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    Apr 2011

    Default Anil Ambani, Tata to make case to PM on power crisis

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    Anil Ambani, Tata to make case to PM on power crisis

    Some of India's biggest tycoons are set to make their case to Prime Minister Manmohan Singh on Wednesday on how to resolve the country's worsening electricity crisis, adding pressure on a government blamed for neglecting major policy initiatives.

    Reliance Power Chairman Anil Ambani, Adani Power chief Gautam Adani and Tata group Deputy Chairman Cyrus Mistry were among the leaders of private power firms in an industry delegation also expected to include Mistry's boss, Ratan Tata, who heads India's biggest business house.

    "We pushed for all issues, mainly augmenting domestic coal production," Ashok Khurana, director general of the Association of Power Producers said after the group met B.K. Chaturvedi, the member of India's Planning Commission responsible for energy, in one of several high-level meetings planned for the day.

    India does not produce enough power to meet the demands of a fast-growing economy and increasingly affluent population of 1.2 billion people. Outages in big cities, including the capital, are commonplace, and industrial users and office buildings must frequently rely on self-generated power.

    A lack of funding and fuel, as well as huge delays in acquiring land, have crimped the rollout of new capacity, and many big producers including Adani have put projects on hold.

    Singh's government, halfway through a second five-year term, has made little headway in pushing reforms or undertaking major policy initiatives the private sector has been clamouring for, crimping investment and contributing to slowing growth.

    It was forced to make an embarrassing reversal late last year on a move to allow foreign participation in the supermarket sector. This week, it appears to be relenting to pressure from the embattled airline industry to increase the limit on foreign ownership of Indian carriers to 49 percent.

    Fuel and funding

    Stagnant domestic coal output, lower-than-expected gas production, the high cost of imported fuel and an inability to pass along the full cost of fuel price increases have thrown the business plans of generators into disarray.

    Banks, already burdened with ***** to loss-making state-run electricity distribution firms, have been reluctant to lend to proposed power projects that do not have assured fuel supply.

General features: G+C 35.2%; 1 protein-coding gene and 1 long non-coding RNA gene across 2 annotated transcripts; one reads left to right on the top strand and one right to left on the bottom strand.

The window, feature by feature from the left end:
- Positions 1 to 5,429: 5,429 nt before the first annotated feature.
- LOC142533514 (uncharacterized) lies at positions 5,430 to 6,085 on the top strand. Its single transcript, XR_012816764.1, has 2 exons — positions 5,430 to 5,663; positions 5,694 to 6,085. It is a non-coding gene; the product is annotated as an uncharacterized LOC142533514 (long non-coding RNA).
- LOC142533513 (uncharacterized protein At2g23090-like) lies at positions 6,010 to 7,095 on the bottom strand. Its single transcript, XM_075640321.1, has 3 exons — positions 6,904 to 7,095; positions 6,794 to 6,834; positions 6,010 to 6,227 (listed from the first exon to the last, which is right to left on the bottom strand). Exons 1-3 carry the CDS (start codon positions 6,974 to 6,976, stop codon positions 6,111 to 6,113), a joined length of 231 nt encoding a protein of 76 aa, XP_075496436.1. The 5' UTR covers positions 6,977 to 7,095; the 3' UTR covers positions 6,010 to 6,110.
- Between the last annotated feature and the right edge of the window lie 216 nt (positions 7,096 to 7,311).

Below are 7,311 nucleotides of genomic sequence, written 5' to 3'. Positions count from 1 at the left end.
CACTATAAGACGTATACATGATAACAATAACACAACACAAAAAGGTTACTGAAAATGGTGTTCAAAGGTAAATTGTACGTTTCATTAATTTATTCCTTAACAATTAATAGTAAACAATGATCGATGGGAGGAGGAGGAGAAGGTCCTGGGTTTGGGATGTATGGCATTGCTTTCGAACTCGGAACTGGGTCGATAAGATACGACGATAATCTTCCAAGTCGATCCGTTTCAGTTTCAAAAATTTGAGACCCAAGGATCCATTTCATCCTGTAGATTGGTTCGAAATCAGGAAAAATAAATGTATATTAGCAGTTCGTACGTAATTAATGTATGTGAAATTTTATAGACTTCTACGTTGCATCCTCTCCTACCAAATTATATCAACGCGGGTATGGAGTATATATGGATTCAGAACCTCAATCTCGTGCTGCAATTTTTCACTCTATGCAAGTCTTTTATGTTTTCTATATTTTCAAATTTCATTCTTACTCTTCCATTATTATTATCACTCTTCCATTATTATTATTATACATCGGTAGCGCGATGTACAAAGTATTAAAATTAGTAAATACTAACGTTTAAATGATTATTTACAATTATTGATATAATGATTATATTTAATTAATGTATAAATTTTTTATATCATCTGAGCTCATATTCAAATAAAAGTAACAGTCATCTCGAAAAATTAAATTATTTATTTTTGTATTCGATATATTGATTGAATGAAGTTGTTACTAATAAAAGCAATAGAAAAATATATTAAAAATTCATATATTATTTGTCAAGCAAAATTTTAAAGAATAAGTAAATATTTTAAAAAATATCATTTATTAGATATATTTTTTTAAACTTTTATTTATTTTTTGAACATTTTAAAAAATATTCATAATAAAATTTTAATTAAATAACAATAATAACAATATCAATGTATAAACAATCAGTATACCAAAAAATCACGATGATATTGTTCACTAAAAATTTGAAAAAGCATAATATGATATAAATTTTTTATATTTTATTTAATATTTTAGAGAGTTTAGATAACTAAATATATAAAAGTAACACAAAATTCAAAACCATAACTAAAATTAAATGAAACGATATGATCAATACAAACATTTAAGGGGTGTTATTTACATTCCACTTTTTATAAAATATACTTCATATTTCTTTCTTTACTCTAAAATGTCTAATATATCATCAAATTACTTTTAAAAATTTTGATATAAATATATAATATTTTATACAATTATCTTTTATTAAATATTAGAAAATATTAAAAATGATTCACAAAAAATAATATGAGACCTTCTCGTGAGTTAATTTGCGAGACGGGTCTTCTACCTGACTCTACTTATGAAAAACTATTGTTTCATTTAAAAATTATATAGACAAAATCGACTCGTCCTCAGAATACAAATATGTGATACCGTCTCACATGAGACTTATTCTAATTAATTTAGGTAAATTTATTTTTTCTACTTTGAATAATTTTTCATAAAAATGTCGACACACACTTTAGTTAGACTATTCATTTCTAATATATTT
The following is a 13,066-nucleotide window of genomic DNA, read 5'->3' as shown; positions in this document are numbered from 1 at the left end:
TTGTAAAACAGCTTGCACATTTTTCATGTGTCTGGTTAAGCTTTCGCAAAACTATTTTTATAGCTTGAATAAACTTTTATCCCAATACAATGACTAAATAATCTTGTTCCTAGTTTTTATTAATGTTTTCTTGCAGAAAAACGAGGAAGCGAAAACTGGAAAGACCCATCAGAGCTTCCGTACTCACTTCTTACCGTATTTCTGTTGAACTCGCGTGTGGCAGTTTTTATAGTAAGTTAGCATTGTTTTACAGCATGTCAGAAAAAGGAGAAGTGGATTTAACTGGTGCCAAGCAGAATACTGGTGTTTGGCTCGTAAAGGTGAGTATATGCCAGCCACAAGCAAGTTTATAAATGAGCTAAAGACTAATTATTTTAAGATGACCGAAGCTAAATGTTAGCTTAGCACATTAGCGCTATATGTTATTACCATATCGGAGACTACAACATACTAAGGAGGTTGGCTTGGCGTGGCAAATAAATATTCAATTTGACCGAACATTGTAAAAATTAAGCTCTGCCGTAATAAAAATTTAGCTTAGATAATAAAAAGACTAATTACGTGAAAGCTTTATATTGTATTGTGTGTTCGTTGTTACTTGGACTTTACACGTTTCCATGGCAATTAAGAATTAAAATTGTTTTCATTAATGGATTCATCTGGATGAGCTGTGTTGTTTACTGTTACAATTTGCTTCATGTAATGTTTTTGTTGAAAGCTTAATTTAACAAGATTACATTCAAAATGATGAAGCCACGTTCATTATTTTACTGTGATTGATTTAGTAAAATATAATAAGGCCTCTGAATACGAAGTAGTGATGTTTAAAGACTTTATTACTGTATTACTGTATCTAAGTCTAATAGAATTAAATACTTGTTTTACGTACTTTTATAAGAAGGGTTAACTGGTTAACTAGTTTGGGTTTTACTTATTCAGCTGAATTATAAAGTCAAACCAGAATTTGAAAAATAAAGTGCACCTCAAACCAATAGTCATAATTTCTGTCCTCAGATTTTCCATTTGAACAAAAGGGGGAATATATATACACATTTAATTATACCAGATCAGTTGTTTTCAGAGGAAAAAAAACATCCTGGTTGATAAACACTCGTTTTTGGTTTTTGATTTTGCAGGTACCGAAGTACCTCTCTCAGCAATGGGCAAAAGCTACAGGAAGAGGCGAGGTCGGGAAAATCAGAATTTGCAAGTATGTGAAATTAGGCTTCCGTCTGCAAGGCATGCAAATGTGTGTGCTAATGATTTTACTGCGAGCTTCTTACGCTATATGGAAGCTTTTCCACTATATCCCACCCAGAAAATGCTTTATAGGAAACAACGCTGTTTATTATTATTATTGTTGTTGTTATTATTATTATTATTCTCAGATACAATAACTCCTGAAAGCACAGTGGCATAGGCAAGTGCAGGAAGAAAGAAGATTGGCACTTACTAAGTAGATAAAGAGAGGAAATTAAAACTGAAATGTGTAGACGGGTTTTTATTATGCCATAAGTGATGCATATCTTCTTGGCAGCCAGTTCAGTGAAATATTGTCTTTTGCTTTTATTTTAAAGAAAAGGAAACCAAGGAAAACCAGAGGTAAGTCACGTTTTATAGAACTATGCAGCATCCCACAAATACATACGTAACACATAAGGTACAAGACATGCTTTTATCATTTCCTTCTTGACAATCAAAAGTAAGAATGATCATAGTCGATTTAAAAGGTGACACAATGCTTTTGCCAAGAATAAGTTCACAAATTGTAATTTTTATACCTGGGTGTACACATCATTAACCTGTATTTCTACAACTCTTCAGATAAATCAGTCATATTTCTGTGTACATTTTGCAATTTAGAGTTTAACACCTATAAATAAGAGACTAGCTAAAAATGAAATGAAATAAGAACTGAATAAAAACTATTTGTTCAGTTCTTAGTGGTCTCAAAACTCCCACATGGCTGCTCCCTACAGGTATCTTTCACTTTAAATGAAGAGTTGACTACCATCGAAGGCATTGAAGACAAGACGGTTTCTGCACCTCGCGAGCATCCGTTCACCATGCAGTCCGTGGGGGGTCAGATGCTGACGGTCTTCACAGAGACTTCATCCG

Plants that can produce about 20,000 megawatts are working below capacity. A lack of fuel means there may not be enough to fire the 30,000 MW in capacity under construction, Khurana said.

    India has installed capacity of 187,000 MW, about a fifth of China's capacity, and has a peak-hour deficit of about 12 percent. India's power output rose 8 percent to 72.7 billion kilowatt-hours in December from a year earlier.

    Power companies have been lobbying the government to free them from power sales contracts and want to be allowed to pass on rising fuel costs to consumers.

    However, because tariff agreements are set at the state level, the federal government can do little to change them. States would either have to take the politically unpopular decision to pass on costs to customers or absorb the higher cost, worsening losses for state power distributors.

    Private players want more access to coal blocks, swifter environmental clearances and a helping hand from the government on land acquisition.

    A shortage of coal could prevent India from reaching its target of adding more than 75,000 MW capacity in the five years to March 2017, a government draft report said in late 2011.

    In its 12th five-year plan ending March 2012, India will add only 52,063 MW, falling short of the targeted 62,374 MW.

    Coal accounts for more than half of India's power generation and will be required for about 85 percent of the target capacity addition in 2012-2017, the draft said.

    India has about 10 percent of the world's coal reserves but has struggled to provide enough of environmental clearances needed for mining and disputes over land acquisition.

    A shortage of domestic supply is likely to push up coal imports by four times to 213 million tonnes in 2016/17 from 54 million tonnes this fiscal year, the draft said.

    Power industry executives are also due to meet ministers in charge of finance, coal, petroleum and environment.



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